Fort Bragg Restaurants Serve on Paper Plates to Conserve Water
Eggheads restaurant in Fort Bragg says it will continue to serve on paper as long as the Stage 3 water emergency is in effect. (Ethan Prater/Flickr)
It’s brunch time at Eggheads, a restaurant on Main Street in Fort Bragg, where portraits of Judy Garland and film stills from the "Wizard of Oz" cover the walls. Dishes here have names like Auntie Em’s Pancakes, the Red Shoe Scramble and Dorothy’s Revenge.
To get to the bathroom...
“Follow the yellow brick road, and get to the Emerald City,” says server Kelly Metlin, pointing to a yellow-tiled path through the kitchen.
Today, and for the last six weeks, tables here are set with paper napkins and plastic forks. And $23 crab omelets are served on paper plates.
Metlin says they stashed their dishes and silverware to save water from dishwashing, after the city declared a Stage 3 water emergency.
“All restaurants are required to reduce their water usage by 30 percent,” she says.
Fort Bragg is a small city of 7,000 people along the Mendocino Coast. Roughly half the city’s water supply comes from the nearby Noyo River, says Tom Varga, director of public works.
Earlier in the fall, the drought drained the river to record lows, allowing the ocean tides to push salt water upstream. It traveled 4 miles to the pump that moves river water into the city’s water system, contaminating the supply with salt water. The city had to shut the system down.
“That’s what triggered the emergency,” Varga says.
The city called for immediate, maximum water conservation efforts, including a requirement that all restaurants trade their china and porcelain for paper and plastic.
The mandate lasted two weeks.
“We had a lot of input back from restaurants,” Varga says. “We realized it wouldn’t work out as a one-size-fits-all arrangement.”
Managers at fancier eateries were mainly the ones who complained. The disposable supplies were expensive. And customers got frustrated trying to cut ribeye steaks with plastic knives.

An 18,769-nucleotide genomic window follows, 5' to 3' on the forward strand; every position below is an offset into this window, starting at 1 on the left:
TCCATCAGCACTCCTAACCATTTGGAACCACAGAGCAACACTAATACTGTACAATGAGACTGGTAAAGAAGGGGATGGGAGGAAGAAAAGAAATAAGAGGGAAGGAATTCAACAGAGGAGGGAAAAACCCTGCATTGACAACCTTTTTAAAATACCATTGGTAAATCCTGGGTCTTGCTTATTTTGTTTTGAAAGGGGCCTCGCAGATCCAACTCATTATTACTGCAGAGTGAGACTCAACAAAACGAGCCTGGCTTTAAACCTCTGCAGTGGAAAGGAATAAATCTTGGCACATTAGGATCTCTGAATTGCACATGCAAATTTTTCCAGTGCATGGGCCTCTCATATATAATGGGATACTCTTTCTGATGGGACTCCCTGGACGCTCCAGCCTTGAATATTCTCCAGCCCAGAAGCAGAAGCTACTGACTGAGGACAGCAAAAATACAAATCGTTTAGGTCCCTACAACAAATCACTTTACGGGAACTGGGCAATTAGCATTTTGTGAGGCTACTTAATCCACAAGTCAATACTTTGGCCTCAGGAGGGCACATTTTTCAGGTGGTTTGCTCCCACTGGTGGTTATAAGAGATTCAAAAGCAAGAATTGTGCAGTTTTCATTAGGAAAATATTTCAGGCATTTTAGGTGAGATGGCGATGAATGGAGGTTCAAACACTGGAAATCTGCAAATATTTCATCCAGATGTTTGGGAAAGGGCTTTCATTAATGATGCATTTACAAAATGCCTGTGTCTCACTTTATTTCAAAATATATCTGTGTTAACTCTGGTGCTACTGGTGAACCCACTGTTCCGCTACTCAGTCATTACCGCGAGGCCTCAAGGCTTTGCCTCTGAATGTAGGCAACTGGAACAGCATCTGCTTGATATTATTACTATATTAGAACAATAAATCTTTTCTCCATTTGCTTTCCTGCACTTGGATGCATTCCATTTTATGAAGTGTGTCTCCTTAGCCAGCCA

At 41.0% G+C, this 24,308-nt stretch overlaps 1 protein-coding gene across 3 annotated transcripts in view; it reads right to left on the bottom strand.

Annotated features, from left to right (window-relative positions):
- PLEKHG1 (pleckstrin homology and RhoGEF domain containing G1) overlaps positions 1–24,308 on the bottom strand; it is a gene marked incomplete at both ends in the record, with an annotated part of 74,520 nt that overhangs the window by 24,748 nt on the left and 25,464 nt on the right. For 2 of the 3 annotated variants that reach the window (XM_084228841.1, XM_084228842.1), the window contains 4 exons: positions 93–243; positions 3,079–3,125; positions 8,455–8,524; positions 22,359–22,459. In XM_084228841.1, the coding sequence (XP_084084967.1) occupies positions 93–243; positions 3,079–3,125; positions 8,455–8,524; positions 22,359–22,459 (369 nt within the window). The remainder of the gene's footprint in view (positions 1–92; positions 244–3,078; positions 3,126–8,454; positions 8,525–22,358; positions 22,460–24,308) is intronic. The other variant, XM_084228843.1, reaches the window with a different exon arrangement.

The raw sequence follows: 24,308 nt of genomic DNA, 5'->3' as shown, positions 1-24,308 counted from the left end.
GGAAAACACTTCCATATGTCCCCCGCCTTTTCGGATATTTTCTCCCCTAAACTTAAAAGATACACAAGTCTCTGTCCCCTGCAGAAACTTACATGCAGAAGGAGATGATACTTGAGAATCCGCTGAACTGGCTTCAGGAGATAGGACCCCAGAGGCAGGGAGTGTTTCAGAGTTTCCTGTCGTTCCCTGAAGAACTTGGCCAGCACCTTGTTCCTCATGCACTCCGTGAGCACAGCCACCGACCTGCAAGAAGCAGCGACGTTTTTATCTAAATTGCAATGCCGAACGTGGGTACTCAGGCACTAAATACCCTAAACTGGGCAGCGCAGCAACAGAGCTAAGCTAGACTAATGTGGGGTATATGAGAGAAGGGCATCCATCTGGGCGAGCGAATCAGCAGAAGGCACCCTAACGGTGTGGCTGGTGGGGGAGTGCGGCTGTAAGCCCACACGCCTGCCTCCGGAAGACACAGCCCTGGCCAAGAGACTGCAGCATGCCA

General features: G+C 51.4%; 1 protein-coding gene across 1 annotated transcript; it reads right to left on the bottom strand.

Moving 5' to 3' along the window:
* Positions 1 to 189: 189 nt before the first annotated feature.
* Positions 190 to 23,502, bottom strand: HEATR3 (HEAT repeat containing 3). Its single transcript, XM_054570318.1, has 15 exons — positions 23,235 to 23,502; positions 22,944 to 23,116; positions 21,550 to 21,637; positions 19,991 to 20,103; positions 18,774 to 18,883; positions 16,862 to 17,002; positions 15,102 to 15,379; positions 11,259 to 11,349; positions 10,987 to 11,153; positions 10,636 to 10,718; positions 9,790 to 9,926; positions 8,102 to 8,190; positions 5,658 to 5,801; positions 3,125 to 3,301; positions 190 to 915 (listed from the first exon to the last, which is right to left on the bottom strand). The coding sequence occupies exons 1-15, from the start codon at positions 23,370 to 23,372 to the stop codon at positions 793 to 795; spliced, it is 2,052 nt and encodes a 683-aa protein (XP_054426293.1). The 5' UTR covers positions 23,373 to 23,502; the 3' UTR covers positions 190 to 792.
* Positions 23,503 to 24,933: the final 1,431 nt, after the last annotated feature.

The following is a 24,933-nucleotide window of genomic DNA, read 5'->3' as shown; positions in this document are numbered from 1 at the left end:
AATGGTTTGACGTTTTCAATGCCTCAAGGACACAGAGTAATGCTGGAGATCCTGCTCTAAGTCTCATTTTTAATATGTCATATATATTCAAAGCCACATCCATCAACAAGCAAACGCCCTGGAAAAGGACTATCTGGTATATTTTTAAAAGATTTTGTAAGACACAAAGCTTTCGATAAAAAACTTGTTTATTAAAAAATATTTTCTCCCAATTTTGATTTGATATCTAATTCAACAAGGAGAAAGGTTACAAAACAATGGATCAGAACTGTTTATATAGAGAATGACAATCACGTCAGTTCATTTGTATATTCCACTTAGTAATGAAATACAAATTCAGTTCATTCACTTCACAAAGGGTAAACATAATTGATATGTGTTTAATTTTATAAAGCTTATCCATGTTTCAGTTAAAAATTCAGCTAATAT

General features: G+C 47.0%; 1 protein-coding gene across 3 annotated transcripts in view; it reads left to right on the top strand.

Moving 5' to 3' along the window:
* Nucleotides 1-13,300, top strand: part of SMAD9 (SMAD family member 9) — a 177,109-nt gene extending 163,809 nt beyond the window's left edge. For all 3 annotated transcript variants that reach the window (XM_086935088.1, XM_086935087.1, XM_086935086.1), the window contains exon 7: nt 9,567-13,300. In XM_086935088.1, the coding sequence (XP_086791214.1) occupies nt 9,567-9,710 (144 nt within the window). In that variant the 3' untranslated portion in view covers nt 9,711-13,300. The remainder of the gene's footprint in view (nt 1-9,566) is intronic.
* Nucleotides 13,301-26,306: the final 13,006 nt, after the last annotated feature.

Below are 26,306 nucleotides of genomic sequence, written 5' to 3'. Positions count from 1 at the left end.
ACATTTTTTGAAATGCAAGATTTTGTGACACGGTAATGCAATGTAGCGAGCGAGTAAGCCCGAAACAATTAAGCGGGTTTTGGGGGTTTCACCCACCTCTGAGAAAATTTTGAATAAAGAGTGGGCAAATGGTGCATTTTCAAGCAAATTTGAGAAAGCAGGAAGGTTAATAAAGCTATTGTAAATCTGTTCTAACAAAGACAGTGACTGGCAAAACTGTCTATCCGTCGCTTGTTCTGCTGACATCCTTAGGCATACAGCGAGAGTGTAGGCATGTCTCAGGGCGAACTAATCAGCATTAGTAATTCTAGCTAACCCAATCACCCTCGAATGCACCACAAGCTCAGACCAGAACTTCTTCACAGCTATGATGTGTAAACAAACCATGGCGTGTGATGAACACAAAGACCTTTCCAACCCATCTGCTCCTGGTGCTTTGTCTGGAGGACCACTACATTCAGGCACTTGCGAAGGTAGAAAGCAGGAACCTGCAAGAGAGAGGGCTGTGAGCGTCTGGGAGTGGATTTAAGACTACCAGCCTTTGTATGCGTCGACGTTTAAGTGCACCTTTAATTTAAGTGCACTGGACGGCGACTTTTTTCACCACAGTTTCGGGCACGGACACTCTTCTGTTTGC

“They did not dig it at all,” says Ali Green, a server at Cucina Verona. “If you’re paying that much for a meal, then you’re expecting it to be on something nicer. So, it felt really bar-b-q-y.”
City officials backed off the mandate last month. Paper plates are now encouraged, rather than required. And a few restaurants have powered through with the paper plan. Eggheads plans to continue as long as the Stage 3 water emergency is in effect.
Some locals have adapted just fine.
“I brought my own coffee cups to the restaurant, things like that,” says Jeff Beard, who works weekends at a framing shop.
It’s mainly out-of-towners “who have a hard time coping,” says Kelly Metlin, the server at Eggheads.
“Depending on where they’re from, they’re used to a certain way or a certain lifestyle. So when they come in here, and they see plastic, they request silverware,” she says. “But we don’t offer that. We took it all out of the house.”
Dee Calbraith and Nigel Smith, a British couple visiting from San Francisco, were among the recent diners who asked for “proper cutlery.”
“We thought it was kind of weird and maybe wasteful,” Calbraith says.
But when the waitress explained why they couldn’t have the flatware, Smith says they understood, even though he felt like it compromised the experience of the meal.
“Everyone’s got to make sacrifices,” he says.
“I would prefer my tea out of a glass cup,” she says. “But out of paper is also fine.”